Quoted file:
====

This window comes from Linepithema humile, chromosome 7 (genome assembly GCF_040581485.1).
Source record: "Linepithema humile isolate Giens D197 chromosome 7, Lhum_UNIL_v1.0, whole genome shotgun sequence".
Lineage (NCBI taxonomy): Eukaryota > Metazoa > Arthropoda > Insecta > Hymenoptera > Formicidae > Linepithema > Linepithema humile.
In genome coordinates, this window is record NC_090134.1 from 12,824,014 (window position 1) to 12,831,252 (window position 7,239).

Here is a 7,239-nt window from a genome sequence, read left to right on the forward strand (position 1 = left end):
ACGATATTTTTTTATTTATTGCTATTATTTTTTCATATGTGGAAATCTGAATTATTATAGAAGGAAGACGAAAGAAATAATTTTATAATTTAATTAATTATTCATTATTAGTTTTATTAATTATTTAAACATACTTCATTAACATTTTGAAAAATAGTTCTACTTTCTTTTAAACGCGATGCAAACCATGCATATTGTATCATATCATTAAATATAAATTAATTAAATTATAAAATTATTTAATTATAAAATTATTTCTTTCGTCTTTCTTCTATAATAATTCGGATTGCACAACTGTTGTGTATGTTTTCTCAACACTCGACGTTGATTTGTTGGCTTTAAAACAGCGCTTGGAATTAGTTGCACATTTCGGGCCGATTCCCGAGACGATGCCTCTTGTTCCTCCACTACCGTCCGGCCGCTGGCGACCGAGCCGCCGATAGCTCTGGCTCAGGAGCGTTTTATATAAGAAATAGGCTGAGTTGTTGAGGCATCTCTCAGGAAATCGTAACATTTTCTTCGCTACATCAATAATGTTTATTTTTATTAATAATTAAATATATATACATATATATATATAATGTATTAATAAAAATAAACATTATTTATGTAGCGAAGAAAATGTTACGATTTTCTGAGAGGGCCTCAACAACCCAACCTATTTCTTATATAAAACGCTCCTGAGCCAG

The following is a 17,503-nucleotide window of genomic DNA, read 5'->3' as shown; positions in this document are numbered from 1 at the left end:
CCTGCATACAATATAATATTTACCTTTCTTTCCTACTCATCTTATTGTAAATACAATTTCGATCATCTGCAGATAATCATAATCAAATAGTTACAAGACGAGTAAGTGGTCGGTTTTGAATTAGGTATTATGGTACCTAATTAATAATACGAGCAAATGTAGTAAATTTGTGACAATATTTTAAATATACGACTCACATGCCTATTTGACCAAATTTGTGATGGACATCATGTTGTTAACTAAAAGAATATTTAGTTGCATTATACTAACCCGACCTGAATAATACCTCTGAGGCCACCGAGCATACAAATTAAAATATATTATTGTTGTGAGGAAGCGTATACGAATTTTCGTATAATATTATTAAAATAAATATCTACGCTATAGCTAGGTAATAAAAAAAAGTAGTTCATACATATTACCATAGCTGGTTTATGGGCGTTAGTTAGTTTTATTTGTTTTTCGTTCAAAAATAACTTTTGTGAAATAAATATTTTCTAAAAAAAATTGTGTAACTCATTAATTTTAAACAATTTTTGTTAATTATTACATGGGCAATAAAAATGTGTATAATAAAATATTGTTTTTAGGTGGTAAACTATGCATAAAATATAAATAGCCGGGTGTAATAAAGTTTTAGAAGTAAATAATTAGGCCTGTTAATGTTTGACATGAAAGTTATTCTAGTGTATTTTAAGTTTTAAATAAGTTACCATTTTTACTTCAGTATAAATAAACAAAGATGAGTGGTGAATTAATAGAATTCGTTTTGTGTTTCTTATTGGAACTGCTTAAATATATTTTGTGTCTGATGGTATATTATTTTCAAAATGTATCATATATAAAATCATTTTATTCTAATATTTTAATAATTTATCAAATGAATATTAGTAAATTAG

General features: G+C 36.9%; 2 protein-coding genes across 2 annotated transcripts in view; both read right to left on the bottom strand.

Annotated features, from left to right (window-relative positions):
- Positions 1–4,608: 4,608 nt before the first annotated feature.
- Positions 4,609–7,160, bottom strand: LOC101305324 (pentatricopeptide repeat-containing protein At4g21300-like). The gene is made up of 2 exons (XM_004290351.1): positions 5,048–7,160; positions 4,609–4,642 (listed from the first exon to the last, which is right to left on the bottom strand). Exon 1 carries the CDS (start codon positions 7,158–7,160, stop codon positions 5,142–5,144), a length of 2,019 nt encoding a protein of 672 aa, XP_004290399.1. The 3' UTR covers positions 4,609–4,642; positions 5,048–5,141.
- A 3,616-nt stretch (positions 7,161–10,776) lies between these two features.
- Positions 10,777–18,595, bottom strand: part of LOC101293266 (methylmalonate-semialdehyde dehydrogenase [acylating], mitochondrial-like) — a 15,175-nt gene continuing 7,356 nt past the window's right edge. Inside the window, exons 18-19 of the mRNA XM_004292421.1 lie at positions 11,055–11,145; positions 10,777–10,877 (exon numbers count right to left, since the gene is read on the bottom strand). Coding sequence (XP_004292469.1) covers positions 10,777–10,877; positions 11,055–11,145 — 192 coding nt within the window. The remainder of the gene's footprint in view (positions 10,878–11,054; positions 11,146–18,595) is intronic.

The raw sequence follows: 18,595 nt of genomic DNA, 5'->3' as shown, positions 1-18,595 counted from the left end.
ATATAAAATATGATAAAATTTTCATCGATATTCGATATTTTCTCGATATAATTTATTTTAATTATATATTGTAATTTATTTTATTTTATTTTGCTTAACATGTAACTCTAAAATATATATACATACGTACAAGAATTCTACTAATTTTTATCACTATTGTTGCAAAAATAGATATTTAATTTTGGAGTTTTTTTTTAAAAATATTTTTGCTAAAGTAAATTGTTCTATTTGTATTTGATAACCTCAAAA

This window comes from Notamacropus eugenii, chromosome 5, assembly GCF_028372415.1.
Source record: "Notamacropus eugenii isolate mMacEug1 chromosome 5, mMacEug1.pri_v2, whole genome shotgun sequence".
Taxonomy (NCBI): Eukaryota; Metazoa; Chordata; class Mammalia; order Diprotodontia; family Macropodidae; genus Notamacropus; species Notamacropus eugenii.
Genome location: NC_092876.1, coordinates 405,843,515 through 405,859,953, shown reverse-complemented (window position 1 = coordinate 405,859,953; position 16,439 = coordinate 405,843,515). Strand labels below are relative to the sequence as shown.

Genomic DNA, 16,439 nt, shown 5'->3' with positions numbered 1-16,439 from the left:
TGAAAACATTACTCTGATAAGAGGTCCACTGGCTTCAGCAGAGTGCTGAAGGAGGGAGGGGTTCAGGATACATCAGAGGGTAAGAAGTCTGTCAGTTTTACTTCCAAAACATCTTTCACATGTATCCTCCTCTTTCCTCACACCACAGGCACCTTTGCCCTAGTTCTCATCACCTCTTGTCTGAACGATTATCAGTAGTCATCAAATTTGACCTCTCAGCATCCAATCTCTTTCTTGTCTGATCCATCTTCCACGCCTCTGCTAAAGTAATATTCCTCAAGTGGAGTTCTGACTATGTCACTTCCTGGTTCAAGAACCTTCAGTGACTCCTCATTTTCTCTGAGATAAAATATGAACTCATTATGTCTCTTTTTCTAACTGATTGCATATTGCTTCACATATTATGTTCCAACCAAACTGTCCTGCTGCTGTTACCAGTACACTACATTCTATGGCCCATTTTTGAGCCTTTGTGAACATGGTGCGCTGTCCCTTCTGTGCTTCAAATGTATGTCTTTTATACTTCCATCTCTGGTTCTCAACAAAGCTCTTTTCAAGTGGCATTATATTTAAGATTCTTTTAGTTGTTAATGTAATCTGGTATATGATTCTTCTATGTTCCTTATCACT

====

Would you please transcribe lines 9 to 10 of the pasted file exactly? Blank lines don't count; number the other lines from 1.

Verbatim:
General features: G+C 36.9%; 2 protein-coding genes across 2 annotated transcripts in view; both read right to left on the bottom strand.

Annotated features, from left to right (window-relative positions):